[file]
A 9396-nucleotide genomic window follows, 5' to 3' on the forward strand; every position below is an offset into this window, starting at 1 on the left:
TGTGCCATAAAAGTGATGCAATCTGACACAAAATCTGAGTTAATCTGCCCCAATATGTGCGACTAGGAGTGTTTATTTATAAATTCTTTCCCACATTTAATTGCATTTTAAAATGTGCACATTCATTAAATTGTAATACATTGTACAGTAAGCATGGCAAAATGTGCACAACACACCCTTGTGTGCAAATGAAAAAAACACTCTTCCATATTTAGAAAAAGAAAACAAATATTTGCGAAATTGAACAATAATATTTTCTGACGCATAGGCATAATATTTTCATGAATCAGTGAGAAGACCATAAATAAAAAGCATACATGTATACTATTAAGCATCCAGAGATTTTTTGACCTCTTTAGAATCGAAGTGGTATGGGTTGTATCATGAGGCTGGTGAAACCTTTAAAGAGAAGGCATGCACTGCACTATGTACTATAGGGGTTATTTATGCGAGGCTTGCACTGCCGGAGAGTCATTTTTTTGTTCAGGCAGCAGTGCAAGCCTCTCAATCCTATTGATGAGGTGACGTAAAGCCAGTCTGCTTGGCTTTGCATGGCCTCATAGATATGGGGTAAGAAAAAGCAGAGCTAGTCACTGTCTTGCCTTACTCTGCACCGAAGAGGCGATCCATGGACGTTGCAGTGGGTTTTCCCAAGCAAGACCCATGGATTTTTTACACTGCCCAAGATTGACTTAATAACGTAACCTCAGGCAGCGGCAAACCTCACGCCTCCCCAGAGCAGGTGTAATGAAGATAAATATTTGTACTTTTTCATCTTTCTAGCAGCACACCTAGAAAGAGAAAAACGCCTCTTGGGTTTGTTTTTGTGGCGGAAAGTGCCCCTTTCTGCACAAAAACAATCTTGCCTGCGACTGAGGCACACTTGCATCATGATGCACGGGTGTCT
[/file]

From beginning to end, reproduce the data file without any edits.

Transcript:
A 9396-nucleotide genomic window follows, 5' to 3' on the forward strand; every position below is an offset into this window, starting at 1 on the left:
TGTGCCATAAAAGTGATGCAATCTGACACAAAATCTGAGTTAATCTGCCCCAATATGTGCGACTAGGAGTGTTTATTTATAAATTCTTTCCCACATTTAATTGCATTTTAAAATGTGCACATTCATTAAATTGTAATACATTGTACAGTAAGCATGGCAAAATGTGCACAACACACCCTTGTGTGCAAATGAAAAAAACACTCTTCCATATTTAGAAAAAGAAAACAAATATTTGCGAAATTGAACAATAATATTTTCTGACGCATAGGCATAATATTTTCATGAATCAGTGAGAAGACCATAAATAAAAAGCATACATGTATACTATTAAGCATCCAGAGATTTTTTGACCTCTTTAGAATCGAAGTGGTATGGGTTGTATCATGAGGCTGGTGAAACCTTTAAAGAGAAGGCATGCACTGCACTATGTACTATAGGGGTTATTTATGCGAGGCTTGCACTGCCGGAGAGTCATTTTTTTGTTCAGGCAGCAGTGCAAGCCTCTCAATCCTATTGATGAGGTGACGTAAAGCCAGTCTGCTTGGCTTTGCATGGCCTCATAGATATGGGGTAAGAAAAAGCAGAGCTAGTCACTGTCTTGCCTTACTCTGCACCGAAGAGGCGATCCATGGACGTTGCAGTGGGTTTTCCCAAGCAAGACCCATGGATTTTTTACACTGCCCAAGATTGACTTAATAACGTAACCTCAGGCAGCGGCAAACCTCACGCCTCCCCAGAGCAGGTGTAATGAAGATAAATATTTGTACTTTTTCATCTTTCTAGCAGCACACCTAGAAAGAGAAAAACGCCTCTTGGGTTTGTTTTTGTGGCGGAAAGTGCCCCTTTCTGCACAAAAACAATCTTGCCTGCGACTGAGGCACACTTGCATCATGATGCACGGGTGTCT